TS: Yes. I have to say that I have, actually. It’s kind of a disturbing notion, but that’s kind of been part of what’s been interesting about this character is that being an obsessive character, I find that there are obsessive fans. There are people who know way too much about the details of the character and way too much about various moments in different episodes, things that I, frankly, have long forgotten: small, small details. I suppose that’s good on the one hand. I just hope that those people keep a nice, healthy distance in the future: a nice, healthy, respectful distance.
What’s up next for you after you’re done with Monk. Are you going to take a nice long vacation or will we get the pleasure of seeing you more on the big screen?
TS: Well, I don’t want to take too long a vacation, although I do think I need a break. Whenever I take too long a break or don’t work a while, all my demons start to resurface, and I go a little nuts. I did work on an independent feature this past winter, which I hope will be coming out soon called Feed the Fish, a movie that I acted in, but also co-produced, and a really nice indie. So we’re looking for distribution to sell this picture. So people should look for that.
Beyond that, I want to really, really take some time for myself to decide which direction to go next. I might do some theater for a year before I do any more television. I think I need a break from hour long episodic for a while.
You played so many varied characters over the years, and I’m looking forward to many more. Do you have any interest to do more work behind the scenes?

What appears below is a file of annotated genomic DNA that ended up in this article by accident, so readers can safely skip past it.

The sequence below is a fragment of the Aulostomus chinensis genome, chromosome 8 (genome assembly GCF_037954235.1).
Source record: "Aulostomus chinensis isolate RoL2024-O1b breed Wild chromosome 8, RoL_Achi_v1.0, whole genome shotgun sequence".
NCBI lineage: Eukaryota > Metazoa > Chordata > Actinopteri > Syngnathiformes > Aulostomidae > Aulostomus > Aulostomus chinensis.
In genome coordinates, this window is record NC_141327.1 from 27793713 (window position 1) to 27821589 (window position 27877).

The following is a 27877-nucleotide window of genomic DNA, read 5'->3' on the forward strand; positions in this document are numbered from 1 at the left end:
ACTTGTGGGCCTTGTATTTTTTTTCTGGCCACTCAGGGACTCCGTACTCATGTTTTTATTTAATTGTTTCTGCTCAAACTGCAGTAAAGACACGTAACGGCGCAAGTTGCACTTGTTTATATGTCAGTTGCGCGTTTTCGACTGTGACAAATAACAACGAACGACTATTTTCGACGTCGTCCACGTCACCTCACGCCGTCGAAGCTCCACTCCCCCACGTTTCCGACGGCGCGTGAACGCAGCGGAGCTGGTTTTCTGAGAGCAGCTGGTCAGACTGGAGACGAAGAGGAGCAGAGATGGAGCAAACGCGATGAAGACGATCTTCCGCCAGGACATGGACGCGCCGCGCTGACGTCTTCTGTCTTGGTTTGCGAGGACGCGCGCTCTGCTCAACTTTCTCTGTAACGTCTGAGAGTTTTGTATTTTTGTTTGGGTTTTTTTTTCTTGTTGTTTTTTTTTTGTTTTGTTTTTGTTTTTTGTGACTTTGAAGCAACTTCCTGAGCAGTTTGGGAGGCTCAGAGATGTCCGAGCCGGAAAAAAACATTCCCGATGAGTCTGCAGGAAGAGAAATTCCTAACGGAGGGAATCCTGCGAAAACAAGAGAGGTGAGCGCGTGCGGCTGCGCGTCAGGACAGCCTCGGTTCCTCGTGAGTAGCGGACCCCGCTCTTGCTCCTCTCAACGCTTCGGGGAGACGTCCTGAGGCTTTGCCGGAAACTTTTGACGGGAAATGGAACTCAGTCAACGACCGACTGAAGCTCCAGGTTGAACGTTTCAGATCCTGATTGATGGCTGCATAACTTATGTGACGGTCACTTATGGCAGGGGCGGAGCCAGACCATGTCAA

TS: Yes, actually, because I’ve been a producer on Monk from the very start, and that’s been such a great education for me, I have a couple things in mind that I want to produce that aren’t necessarily vehicles for me.
I think it’s time for me to branch out into producing. And then I would also like to do some directing. I’ve done a little of that in the past, but it’s something I’d like to do more of. But, of course, I would never consider giving up acting. I still want to keep that alive. But because of the experience that I’ve gained and the contacts that I’ve made now, I think producing is definitely in my future.
The die hard fans don’t really need to be convinced to tune in to the new season, but for those who maybe know the show, but are not quite addicted yet, apart from like the obvious things, is there anything you can give us about maybe why we really need to tune in to the new season?
TS: I think people will be really gratified and startled maybe to see that the quality remains really, really high, that the stories are interesting, that we do a bit of what we’ve tried to do every season, which is kind of break our own rules and do some unexpected things. We always have interesting guest stars. We try to bring in people to do things that they may not be necessarily known for. We try to do our guest casting so that it isn’t completely on the nose. For example, we have Jay Mohr coming in an upcoming episode that we shot recently. He plays a sort of super lawyer, a kind of Johnny Cochran super lawyer who’s never lost a case. And it’s really an interesting turn by Jay Mohr. I think we keep it kind of just off center enough to make it interesting. I hope we do.
How do you figure the season will find him in terms of the OCD, solving the case with Trudy will that give him a little more control, or will he spin further out because there won’t be that big goal?
TS: No, I think it will actually help him, and it will give him some kind of peace and in that peace, his OCD symptoms will begin to significantly drop away. When that happens, I think he’ll be able to move forward in his life. He won’t feel so paralyzed. He won’t have such an aversion to being with other people. He might even, who knows, — I don’t know because the writers haven’t revealed this to me — but he might even be able to find love and romance in his life again. All those things, I think, remain on the table and are good possibilities.
Tags: Monk, Tony Shalhoub